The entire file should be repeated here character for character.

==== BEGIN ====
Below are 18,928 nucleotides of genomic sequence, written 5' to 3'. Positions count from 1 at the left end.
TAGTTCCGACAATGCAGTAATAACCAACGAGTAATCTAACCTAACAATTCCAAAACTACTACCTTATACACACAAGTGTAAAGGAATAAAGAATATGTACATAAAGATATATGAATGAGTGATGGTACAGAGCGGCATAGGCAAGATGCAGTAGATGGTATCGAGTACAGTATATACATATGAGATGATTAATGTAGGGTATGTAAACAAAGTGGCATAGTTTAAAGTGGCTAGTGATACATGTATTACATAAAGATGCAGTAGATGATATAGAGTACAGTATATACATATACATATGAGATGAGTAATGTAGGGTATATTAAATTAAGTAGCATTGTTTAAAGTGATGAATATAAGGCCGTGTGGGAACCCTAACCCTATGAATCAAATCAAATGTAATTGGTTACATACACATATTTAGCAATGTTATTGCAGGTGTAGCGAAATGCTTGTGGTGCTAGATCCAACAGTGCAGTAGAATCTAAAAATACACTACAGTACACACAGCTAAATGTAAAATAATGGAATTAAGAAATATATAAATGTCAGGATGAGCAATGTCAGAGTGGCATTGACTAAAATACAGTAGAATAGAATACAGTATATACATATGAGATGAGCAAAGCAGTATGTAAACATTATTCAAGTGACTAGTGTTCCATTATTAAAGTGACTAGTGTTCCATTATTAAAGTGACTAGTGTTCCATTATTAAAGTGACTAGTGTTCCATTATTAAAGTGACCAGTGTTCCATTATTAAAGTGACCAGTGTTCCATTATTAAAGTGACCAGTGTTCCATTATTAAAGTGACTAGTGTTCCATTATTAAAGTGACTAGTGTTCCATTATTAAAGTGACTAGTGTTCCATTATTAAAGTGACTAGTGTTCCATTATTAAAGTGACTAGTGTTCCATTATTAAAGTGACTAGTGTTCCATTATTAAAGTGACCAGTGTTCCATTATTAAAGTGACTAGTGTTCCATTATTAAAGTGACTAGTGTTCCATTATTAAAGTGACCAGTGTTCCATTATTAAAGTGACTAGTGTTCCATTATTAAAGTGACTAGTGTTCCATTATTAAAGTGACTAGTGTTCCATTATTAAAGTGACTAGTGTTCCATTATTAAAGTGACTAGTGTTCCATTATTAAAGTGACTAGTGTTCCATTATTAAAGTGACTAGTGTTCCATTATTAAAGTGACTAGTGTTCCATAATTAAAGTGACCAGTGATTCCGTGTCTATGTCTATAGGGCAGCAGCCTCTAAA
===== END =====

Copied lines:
Below are 18,928 nucleotides of genomic sequence, written 5' to 3'. Positions count from 1 at the left end.
TAGTTCCGACAATGCAGTAATAACCAACGAGTAATCTAACCTAACAATTCCAAAACTACTACCTTATACACACAAGTGTAAAGGAATAAAGAATATGTACATAAAGATATATGAATGAGTGATGGTACAGAGCGGCATAGGCAAGATGCAGTAGATGGTATCGAGTACAGTATATACATATGAGATGATTAATGTAGGGTATGTAAACAAAGTGGCATAGTTTAAAGTGGCTAGTGATACATGTATTACATAAAGATGCAGTAGATGATATAGAGTACAGTATATACATATACATATGAGATGAGTAATGTAGGGTATATTAAATTAAGTAGCATTGTTTAAAGTGATGAATATAAGGCCGTGTGGGAACCCTAACCCTATGAATCAAATCAAATGTAATTGGTTACATACACATATTTAGCAATGTTATTGCAGGTGTAGCGAAATGCTTGTGGTGCTAGATCCAACAGTGCAGTAGAATCTAAAAATACACTACAGTACACACAGCTAAATGTAAAATAATGGAATTAAGAAATATATAAATGTCAGGATGAGCAATGTCAGAGTGGCATTGACTAAAATACAGTAGAATAGAATACAGTATATACATATGAGATGAGCAAAGCAGTATGTAAACATTATTCAAGTGACTAGTGTTCCATTATTAAAGTGACTAGTGTTCCATTATTAAAGTGACTAGTGTTCCATTATTAAAGTGACTAGTGTTCCATTATTAAAGTGACCAGTGTTCCATTATTAAAGTGACCAGTGTTCCATTATTAAAGTGACCAGTGTTCCATTATTAAAGTGACTAGTGTTCCATTATTAAAGTGACTAGTGTTCCATTATTAAAGTGACTAGTGTTCCATTATTAAAGTGACTAGTGTTCCATTATTAAAGTGACTAGTGTTCCATTATTAAAGTGACTAGTGTTCCATTATTAAAGTGACCAGTGTTCCATTATTAAAGTGACTAGTGTTCCATTATTAAAGTGACTAGTGTTCCATTATTAAAGTGACCAGTGTTCCATTATTAAAGTGACTAGTGTTCCATTATTAAAGTGACTAGTGTTCCATTATTAAAGTGACTAGTGTTCCATTATTAAAGTGACTAGTGTTCCATTATTAAAGTGACTAGTGTTCCATTATTAAAGTGACTAGTGTTCCATTATTAAAGTGACTAGTGTTCCATTATTAAAGTGACTAGTGTTCCATAATTAAAGTGACCAGTGATTCCGTGTCTATGTCTATAGGGCAGCAGCCTCTAAA